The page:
A biotech startup starts small, often at a single workbench. As the startup grows, its needs for laboratory and office space change.
Since every startup is different, their workspace needs are as well. What works for one emerging company might not work for another. There is no one space that fits every company, or even the same startup at different points in its lifecycle.
Last month, I served on a panel of New York City life science leaders to discuss the need for affordable workspaces in the city. Held by the Metro New York chapter of Women in Bio, the panel included representatives from a variety of initiatives addressing this need for space:
- Jenna Foger, Senior Principal – Science & Technology for Alexandria Venture Investment,
- Nicole McKnight, Director of BioLabs New York, and
- Leslie Stolz, head of Johnson & Johnson Innovation’s JLABS California
Each of these groups is doing their part to create a range of affordable lab and office space options for New York City’s biotech companies. For example, the Alexandria Center for Life Science has created a new incubator, called LaunchLabs, on its East Side Manhattan campus. BioLabs is opening a biotech office and lab co-working space for early-stage companies. Johnson & Johnson Innovation just launched its JLABS @ NYC research facility at the New York Genome Center in Lower Manhattan.
Real estate has always been at a premium in New York City. Making sure that startup companies have room to grow is vital for creating a lasting research hub. While Alexandria, BioLabs and JLABS are focused on developing lab space and a biotech startup community in Manhattan, we, at BioBAT, have our sights set on Brooklyn. And with good reason. Brooklyn is one of the hottest startup hubs in the country. The borough has a thriving culture of entrepreneurship and is home to companies that have gained national prominence – among them, Etsy, Kickstarter, MakerBot, and Vice Media. In addition, the borough of Brooklyn has a long history with healthcare – both Pfizer and Squibb (now part of Bristol-Myers Squibb) were founded here. More recently, Brooklyn’s biotech community has grown to include, among others, medical device company Cresilon (formerly Suneris), and open access lab and educational center Genspace. Company founders that come to Brooklyn are attracted by lower rents and convenient proximity to Manhattan.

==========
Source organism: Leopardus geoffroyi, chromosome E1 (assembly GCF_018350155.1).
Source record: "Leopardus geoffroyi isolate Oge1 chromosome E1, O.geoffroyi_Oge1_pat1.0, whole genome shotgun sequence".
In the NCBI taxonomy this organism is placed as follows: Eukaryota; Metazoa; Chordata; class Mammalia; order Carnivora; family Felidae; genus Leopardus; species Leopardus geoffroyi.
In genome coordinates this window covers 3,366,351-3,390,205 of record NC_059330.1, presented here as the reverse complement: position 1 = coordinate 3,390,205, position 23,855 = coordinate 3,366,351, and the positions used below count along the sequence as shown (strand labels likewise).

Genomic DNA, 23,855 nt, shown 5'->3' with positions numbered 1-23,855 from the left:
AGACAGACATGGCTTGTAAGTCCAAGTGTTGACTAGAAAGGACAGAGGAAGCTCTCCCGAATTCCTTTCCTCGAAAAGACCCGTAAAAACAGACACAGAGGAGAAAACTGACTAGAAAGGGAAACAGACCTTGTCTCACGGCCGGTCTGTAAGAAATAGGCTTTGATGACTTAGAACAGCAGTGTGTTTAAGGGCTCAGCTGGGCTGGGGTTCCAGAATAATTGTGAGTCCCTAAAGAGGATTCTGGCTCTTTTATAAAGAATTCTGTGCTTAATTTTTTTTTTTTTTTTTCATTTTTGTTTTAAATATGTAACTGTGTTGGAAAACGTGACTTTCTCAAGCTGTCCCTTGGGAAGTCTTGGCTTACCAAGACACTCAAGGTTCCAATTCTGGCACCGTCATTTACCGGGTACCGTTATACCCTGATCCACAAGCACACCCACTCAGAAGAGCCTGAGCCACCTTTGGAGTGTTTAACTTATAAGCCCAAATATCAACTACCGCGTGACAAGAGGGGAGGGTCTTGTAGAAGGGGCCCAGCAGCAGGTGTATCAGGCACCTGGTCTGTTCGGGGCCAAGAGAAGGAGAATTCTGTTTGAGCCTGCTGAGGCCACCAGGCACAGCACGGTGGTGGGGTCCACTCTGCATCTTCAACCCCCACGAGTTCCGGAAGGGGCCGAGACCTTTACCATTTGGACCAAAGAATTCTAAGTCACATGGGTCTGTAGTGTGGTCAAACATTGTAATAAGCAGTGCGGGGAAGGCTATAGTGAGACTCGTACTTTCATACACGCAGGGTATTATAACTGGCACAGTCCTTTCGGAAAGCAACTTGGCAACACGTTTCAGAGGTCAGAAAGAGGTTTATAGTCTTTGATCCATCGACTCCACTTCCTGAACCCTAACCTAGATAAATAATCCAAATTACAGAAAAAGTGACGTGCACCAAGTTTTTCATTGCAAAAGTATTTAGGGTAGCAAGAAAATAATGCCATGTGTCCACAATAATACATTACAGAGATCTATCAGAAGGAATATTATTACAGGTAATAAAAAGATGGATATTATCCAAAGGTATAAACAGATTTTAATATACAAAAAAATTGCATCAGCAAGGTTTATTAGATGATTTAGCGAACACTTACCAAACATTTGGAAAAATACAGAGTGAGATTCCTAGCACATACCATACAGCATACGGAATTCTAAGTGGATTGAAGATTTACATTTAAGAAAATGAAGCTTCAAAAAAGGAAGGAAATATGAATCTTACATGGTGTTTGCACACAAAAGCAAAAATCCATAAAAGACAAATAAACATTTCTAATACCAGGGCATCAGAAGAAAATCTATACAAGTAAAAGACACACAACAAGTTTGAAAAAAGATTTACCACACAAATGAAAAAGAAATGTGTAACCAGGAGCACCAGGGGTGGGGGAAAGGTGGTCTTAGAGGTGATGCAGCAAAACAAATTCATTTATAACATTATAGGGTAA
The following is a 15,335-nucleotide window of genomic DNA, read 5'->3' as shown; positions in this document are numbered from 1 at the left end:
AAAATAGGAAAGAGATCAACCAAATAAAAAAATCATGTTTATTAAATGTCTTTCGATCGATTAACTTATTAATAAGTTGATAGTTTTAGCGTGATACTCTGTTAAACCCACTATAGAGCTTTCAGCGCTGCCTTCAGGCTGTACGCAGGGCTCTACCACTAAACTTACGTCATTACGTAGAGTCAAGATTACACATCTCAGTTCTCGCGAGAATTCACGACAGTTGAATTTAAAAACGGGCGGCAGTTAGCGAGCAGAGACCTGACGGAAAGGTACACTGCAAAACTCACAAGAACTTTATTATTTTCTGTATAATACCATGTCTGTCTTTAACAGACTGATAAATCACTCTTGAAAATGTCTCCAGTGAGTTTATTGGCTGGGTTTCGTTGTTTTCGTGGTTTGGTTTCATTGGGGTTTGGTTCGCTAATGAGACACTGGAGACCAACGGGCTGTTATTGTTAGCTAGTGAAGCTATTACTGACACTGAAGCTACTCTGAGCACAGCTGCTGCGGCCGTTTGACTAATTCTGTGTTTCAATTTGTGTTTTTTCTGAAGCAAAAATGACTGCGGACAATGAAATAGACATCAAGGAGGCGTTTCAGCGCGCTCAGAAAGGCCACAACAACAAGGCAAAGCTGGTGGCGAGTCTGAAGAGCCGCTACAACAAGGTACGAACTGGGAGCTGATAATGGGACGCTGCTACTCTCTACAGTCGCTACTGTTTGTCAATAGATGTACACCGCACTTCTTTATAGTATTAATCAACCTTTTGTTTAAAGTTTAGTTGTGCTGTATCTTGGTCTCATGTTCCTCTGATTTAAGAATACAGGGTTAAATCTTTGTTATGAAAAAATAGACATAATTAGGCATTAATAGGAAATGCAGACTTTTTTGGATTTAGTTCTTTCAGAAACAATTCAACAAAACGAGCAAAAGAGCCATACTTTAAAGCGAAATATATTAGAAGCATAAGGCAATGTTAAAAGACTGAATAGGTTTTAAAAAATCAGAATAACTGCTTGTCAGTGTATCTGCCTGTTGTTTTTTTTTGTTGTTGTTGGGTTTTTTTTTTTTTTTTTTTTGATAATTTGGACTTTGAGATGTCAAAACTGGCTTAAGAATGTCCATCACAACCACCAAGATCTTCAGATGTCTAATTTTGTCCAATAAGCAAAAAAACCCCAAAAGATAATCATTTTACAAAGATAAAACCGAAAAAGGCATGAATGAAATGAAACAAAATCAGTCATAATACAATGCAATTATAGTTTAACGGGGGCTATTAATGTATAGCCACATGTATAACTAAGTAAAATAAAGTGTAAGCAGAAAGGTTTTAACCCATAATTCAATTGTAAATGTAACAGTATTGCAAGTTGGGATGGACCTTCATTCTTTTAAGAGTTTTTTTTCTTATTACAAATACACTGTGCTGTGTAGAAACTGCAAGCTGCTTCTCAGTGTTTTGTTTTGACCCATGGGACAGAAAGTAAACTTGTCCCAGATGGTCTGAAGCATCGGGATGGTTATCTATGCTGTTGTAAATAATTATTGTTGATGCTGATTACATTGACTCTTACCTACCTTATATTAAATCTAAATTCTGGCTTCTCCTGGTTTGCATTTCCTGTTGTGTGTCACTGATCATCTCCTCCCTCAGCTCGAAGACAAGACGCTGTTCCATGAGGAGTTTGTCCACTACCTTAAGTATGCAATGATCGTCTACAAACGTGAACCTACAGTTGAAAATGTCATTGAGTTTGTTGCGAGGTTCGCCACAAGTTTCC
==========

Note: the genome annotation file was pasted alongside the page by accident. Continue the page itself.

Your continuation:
BioBAT wants to ensure that the energy of Brooklyn’s startup boom is funneled towards scientific research. NYC already boasts one of the world’s leading medical research communities, and is a top recipient of NIH funding. New York State and the City of New York are investing nearly $1 billion through programs like LifeSci NYC, to expand and promote the life sciences. With the right opportunities, New York’s life science researchers can benefit from the momentum that is carrying Brooklyn’s technology sector forward.
At BioBAT, a 65,000 square foot section of waterfront space has been renovated and is ready for build-out. This space is ideal for graduates of the city’s existing biotech and technology incubators, as well as new companies moving to New York.
Startups are varied and innovative by nature. Their workspaces need to be as well. Thanks to the efforts of initiatives like those featured at the Women in Bio panel, New York is developing the full range of research options needed for a thriving life science ecosystem. With this combination of affordable space and the city’s already existing talent and academic resources, NYC has the potential to become a biotech hub rivaling Boston and Cambridge.
– Kathleen M. Otto